Activists recognized for role in Somerset Station ouster
Somerset, MA – Local residents Pauline Rodrigues, Dave Dionne, Joe Carvalho, Al Lima, Joyce Mello, Connie Brodeur, Emily Johns and others are being recognized for their leadership in the effort to protect the environment and the health of people in Massachusetts by closing down the Somerset coal plant. Members of the local Somerset group, the Coalition for Clean Air, have been selected from more than 100 nominees to receive one of Toxics Action Center’s 25 Years of Victories Awards.
Award winners were chosen by a selection committee of distinguished environmental and public health professionals and will be honored at the Environmental Action 2012 conference in Boston, Massachusetts on March 3rd. Lois Gibbs of the 1970’s Love Canal toxic cleanup case will hand out the awards and congratulate the winners.
“These volunteer leaders worked tirelessly to ensure cleaner air for their community, and their victories are testament to the power of citizen organizing,” said Sylvia Broude, the Organizing Director of Toxics Action Center. “We are pleased to see this old dinosaur retired, and we hope to see it replaced with clean, sustainable development that will revitalize the waterfront and strengthen Somerset’s tax base.”
NRG Energy had committed to clean up or close down its old Somerset coal plant by 2010 in order to meet clean air regulations. Instead, the company applied for permits to convert to gasification and burn a toxic mix of coal and waste for fuel, continuing to emit almost two tons of lead into the air every year. Toxics Action Center and local residents called on the company to uphold its promise.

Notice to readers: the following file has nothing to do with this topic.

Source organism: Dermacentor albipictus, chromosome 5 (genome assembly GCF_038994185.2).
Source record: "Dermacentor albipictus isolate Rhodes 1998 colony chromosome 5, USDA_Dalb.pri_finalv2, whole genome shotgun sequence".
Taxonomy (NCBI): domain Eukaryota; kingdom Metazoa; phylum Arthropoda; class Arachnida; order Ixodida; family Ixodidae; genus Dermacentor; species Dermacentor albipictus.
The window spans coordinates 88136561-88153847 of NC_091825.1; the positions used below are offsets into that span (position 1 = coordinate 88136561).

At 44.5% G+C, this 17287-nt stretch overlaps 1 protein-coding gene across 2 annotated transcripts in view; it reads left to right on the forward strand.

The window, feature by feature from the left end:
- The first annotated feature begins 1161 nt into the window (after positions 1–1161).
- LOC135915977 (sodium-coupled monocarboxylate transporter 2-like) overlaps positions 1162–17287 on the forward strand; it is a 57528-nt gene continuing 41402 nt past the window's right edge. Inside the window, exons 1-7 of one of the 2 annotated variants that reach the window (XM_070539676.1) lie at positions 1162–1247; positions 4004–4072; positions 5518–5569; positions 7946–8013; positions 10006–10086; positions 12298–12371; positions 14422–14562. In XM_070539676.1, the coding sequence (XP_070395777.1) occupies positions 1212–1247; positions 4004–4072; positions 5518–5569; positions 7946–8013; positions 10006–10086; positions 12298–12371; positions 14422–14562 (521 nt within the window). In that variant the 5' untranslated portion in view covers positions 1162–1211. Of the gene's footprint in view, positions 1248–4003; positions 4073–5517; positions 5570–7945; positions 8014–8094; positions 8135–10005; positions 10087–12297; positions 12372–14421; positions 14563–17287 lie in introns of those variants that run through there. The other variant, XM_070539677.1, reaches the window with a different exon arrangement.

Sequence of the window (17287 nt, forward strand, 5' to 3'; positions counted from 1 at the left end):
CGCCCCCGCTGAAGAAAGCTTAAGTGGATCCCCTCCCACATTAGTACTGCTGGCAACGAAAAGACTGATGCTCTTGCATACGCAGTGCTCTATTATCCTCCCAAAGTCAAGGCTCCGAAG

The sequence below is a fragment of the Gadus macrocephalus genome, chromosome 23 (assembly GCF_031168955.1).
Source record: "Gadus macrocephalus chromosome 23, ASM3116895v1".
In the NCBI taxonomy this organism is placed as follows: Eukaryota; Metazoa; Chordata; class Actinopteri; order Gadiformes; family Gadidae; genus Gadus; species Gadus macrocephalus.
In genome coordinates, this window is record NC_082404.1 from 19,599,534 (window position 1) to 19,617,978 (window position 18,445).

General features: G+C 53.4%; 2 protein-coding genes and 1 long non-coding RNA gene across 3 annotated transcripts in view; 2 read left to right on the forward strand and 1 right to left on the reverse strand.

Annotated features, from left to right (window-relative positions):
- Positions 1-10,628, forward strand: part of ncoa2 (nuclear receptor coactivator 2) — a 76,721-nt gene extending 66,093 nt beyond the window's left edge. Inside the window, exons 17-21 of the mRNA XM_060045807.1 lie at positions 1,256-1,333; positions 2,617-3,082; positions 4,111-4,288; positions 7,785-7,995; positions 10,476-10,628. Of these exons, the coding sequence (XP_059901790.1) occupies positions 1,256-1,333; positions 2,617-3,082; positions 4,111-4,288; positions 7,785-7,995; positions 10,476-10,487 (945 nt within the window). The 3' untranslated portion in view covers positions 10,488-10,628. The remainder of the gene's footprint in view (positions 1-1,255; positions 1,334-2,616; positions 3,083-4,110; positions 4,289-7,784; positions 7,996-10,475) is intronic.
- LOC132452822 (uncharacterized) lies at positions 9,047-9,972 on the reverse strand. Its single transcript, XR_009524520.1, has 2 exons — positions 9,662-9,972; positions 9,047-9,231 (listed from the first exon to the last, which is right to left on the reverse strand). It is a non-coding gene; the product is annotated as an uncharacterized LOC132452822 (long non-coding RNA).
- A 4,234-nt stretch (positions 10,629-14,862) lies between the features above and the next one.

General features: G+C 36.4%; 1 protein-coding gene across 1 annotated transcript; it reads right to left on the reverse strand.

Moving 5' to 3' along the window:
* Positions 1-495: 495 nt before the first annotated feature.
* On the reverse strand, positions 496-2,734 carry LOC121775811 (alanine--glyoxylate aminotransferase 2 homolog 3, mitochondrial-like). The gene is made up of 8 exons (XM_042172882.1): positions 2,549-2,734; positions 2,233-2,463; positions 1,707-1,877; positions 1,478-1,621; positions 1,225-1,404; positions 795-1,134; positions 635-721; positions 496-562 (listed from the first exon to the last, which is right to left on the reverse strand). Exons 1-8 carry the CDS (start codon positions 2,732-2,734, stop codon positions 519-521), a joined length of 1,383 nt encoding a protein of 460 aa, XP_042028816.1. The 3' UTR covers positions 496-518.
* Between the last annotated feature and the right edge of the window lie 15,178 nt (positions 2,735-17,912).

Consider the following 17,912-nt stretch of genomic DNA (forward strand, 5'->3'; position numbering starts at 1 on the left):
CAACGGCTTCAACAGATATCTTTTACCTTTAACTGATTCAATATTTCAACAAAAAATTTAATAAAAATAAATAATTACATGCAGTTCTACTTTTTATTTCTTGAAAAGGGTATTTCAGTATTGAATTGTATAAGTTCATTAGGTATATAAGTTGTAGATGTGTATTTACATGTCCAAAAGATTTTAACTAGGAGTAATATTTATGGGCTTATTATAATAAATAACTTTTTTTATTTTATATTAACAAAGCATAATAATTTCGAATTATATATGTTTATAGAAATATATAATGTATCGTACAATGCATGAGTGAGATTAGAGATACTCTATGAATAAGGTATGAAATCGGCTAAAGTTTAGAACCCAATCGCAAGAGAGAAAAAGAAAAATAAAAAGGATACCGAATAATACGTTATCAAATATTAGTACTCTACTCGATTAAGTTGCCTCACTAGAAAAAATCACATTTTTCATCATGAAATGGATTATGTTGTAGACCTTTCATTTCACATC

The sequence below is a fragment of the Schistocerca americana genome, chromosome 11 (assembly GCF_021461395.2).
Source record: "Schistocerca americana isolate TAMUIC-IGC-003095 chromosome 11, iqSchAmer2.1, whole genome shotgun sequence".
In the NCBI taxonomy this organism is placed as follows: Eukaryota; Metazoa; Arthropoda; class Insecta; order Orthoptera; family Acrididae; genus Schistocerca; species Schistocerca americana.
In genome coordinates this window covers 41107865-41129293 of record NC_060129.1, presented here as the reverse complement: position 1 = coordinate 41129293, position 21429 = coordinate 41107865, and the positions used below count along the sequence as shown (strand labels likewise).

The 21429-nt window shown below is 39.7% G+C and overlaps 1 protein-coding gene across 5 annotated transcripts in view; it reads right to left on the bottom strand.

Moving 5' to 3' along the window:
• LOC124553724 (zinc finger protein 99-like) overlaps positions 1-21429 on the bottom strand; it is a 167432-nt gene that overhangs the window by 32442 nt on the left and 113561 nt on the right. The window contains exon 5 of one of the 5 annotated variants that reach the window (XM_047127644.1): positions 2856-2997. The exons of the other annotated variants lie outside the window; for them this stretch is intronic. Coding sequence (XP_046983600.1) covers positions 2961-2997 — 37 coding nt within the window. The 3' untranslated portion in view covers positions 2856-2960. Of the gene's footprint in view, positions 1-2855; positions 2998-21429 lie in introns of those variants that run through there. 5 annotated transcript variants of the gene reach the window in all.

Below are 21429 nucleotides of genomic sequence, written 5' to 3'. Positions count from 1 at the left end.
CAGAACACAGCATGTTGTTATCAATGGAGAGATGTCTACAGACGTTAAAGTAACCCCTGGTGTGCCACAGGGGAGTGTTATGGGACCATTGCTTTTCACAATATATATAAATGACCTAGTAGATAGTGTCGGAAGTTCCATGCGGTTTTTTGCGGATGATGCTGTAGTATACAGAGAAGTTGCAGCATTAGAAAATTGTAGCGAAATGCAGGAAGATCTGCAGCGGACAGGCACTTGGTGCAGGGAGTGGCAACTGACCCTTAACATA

After two years of intense grassroots organizing, in January 2010 the coal plant shut down. When the company later announced plans to rebuild as a gasification incinerator, Toxics Action Center helped local leaders keep the pressure on, and in a major victory for the groups last February, NRG announced they would remain closed.
Coalition for Clean Air leaders didn’t stop there. Last year, they generated the support needed to pass a bylaw at town meeting instructing the town to develop a reuse plan for the old power plant site. Pauline Rodrigues is the leader of the volunteer group. She has lived in Somerset for nearly fifty years, and she decided to get involved in the effort out of concern for her grandchildren who live near the power plant. Pauline lives only a block away from the coal plant.
“The residents of Somerset have been breathing easier since Somerset Station ceased spewing toxic air pollution into our community two years ago,” said Rodrigues. “Today we can all breathe a deep, clean sigh of relief knowing that Somerset Station will not be coming back.”
The 25 Years of Victories Awards recognize 25 of the most successful local efforts to clean up or prevent toxic pollution across New England between 1987 and 2012. Those years correspond with the 25 years that Toxics Action Center, an environmental group based in Boston, has been working with neighborhoods and community leaders.
Toxics Action Center was inspired into being by the mothers of Woburn Massachusetts who took action to protect their health of their children when the chemical company W.R. Grace contaminated their drinking water. The Woburn leukemia-cluster eventually claimed the lives of 14 children. In response, in 1987 a group of public health and environmental advocates created an organization to help residents who faced their own Woburn situations.
Toxics Action Center – known in those days as the Massachusetts Campaign to Clean Up Hazardous Waste – began organizing citizens to pass ballot initiatives to protect residents from harmful toxic waste. The first initiative increased enforcement, cleanup, and citizen access within Massachusetts’s Superfund system. Now Toxics Action Center has offices in every New England state and works with more than 80 communities each year.
“Margaret Mead said ‘Never doubt that a small group of thoughtful, committed citizens can change the world.’ Toxics Action Center takes a lot of small groups, gives them what they need to grow into a citizen movement and fight the Goliaths they’re facing in their community and knit them together to be an effective force in the Commonwealth and beyond,” said Rodrigues. “We couldn’t have done it without Toxics Action Center, and we are grateful for their help.”
Toxics Action Center has worked side by side with more than 700 communities and directly trained more than 10,000 individuals.
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